Twin State Chiefs Differ On Repeal

Valley News Staff Writer
Published: 6/24/2017 12:10:58 AM
Modified: 6/24/2017 12:11:10 AM

West Lebanon — The Republican governors of New Hampshire and Vermont are taking somewhat different stances on the U.S. Senate GOP health care bill to replace the Affordable Care Act.

In a statement released by his office on Friday, Vermont Gov. Phil Scott noted that he has argued that any changes should “not undermine coverage or reduce funding that supported the Medicaid expansion” under Obamacare, and that he previously has come out against the House version of the Republican bill, known as the American Health Care Act.

“As we work to fully review the U.S. Senate bill, I continue to have serious concerns over the harmful impact this legislation would have on Vermonters, and on both Vermont’s success in providing near universal coverage and having one of the lowest uninsured rates and highest performing health systems in the country,” Scott said.

“My team and I will continue to work with Vermont’s congressional delegation and other governors who are advocating to protect the progress we’ve made in health care. I urge Congress to take the time to listen to the states and their people, so we can ensure the gains Vermont has made over the last 30 years are preserved.”

Meanwhile, New Hampshire Gov. Chris Sununu, like Scott a first-term Republican governor, released a joint letter he wrote with Senate President Chuck Morse and House Speaker Shawn Jasper to U.S. Senate Majority Leader Mitch McConnell, R-Ky, and Senate Democratic Leader Chuck Schumer, D-N.Y., that took a different stance.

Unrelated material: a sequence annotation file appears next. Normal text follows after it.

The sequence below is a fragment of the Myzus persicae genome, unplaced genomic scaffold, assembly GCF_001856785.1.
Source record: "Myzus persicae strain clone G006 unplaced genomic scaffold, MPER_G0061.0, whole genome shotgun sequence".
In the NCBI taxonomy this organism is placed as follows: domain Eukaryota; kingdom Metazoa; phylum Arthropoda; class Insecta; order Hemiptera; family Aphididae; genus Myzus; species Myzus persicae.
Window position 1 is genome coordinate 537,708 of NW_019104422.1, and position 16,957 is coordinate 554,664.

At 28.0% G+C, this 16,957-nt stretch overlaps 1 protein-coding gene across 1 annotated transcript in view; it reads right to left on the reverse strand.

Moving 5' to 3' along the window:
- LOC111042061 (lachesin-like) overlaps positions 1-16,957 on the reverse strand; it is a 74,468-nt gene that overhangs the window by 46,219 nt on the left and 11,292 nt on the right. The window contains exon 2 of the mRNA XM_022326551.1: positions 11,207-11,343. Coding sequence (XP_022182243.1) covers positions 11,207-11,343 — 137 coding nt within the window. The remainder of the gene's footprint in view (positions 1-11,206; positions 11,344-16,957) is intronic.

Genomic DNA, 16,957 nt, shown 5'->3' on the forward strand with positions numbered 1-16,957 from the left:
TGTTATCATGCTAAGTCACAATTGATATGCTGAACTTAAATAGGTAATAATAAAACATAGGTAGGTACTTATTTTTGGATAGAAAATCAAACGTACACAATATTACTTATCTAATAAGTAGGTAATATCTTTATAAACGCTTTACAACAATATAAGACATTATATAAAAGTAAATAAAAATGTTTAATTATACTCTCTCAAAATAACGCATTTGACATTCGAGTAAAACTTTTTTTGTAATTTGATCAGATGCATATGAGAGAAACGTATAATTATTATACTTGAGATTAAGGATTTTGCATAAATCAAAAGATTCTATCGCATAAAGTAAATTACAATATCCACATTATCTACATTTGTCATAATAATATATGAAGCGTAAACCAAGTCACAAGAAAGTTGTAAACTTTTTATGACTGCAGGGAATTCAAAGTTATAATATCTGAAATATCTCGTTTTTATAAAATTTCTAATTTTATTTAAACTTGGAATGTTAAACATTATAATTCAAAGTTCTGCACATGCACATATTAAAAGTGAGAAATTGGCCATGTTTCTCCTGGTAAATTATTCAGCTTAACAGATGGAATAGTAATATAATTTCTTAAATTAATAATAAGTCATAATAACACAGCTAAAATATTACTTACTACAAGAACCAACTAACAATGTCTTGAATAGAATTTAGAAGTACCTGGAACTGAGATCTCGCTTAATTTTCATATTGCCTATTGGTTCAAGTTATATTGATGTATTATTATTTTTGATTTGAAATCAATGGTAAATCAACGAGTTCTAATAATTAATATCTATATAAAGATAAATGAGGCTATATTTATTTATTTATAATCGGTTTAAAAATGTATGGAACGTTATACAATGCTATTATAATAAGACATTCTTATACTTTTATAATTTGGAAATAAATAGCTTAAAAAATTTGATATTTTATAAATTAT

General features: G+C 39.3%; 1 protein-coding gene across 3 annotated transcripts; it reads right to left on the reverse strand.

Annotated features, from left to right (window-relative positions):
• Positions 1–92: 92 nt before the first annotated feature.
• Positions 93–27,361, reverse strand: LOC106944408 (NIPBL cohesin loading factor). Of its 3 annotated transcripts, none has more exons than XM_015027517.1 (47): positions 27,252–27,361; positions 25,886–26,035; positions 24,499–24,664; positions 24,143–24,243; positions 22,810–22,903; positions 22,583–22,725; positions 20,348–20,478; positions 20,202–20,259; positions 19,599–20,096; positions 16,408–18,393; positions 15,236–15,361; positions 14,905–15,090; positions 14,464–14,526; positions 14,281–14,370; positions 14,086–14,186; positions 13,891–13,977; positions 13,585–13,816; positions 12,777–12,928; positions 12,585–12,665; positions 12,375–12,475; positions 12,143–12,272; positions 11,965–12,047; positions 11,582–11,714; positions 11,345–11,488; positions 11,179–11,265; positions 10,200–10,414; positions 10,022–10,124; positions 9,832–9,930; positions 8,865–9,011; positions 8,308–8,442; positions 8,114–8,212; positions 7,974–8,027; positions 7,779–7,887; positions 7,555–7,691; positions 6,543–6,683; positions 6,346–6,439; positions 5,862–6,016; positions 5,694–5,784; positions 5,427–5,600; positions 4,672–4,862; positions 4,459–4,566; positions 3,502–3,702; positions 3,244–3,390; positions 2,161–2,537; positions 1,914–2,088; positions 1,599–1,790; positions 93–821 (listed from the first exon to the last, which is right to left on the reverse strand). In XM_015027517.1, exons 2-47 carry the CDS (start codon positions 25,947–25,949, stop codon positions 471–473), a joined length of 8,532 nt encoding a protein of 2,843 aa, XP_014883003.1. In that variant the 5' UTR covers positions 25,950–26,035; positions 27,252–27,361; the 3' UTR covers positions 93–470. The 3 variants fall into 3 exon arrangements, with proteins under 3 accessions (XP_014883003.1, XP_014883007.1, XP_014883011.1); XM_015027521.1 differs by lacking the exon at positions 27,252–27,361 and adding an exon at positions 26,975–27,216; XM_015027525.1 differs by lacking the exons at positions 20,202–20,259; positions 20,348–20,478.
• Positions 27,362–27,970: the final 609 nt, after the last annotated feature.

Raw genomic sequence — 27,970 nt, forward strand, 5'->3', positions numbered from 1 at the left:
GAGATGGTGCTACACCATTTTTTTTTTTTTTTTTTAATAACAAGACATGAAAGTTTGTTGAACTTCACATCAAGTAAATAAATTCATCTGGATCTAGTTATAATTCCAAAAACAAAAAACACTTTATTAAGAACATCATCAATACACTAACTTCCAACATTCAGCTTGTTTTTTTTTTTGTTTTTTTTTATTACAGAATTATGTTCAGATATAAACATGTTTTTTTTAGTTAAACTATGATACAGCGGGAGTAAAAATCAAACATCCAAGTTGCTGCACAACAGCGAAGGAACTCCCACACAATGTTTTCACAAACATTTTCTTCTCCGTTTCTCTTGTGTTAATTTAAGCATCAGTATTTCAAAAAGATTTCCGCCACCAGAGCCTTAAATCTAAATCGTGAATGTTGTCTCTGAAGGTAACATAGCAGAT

While the New Hampshire Republicans noted that they, too, “have not been able to support” the Republican version in the U.S. House, they signaled they would welcome replacement of the Affordable Care Act, as long as certain New Hampshire-style innovations are protected.

“In New Hampshire, the Affordable Care Act falls short because it lacks a coherent approach to stemming rising costs, relies too heavily on bureaucratic, centralized systems controlled by the federal government, erodes the doctor-patient relationship and fails to give states sufficient flexibility to develop their own approaches,” Sununu and the other New Hampshire GOP leaders wrote.

They said they would like to see federal legislation that retains state primacy in regulating health care; makes federal money available as soon as possible to stabilize health insurance markets; gives states sufficient time, money and flexibility to develop state-specific approaches to Medicaid; and boosts transparency about the cost of health services to improve competition.

“To be clear, reform without an adequate replacement is not an acceptable option,” the Sununu letter said. “Any repeal of the ACA must be simultaneous with replacement.”

John P. Gregg can be reached at

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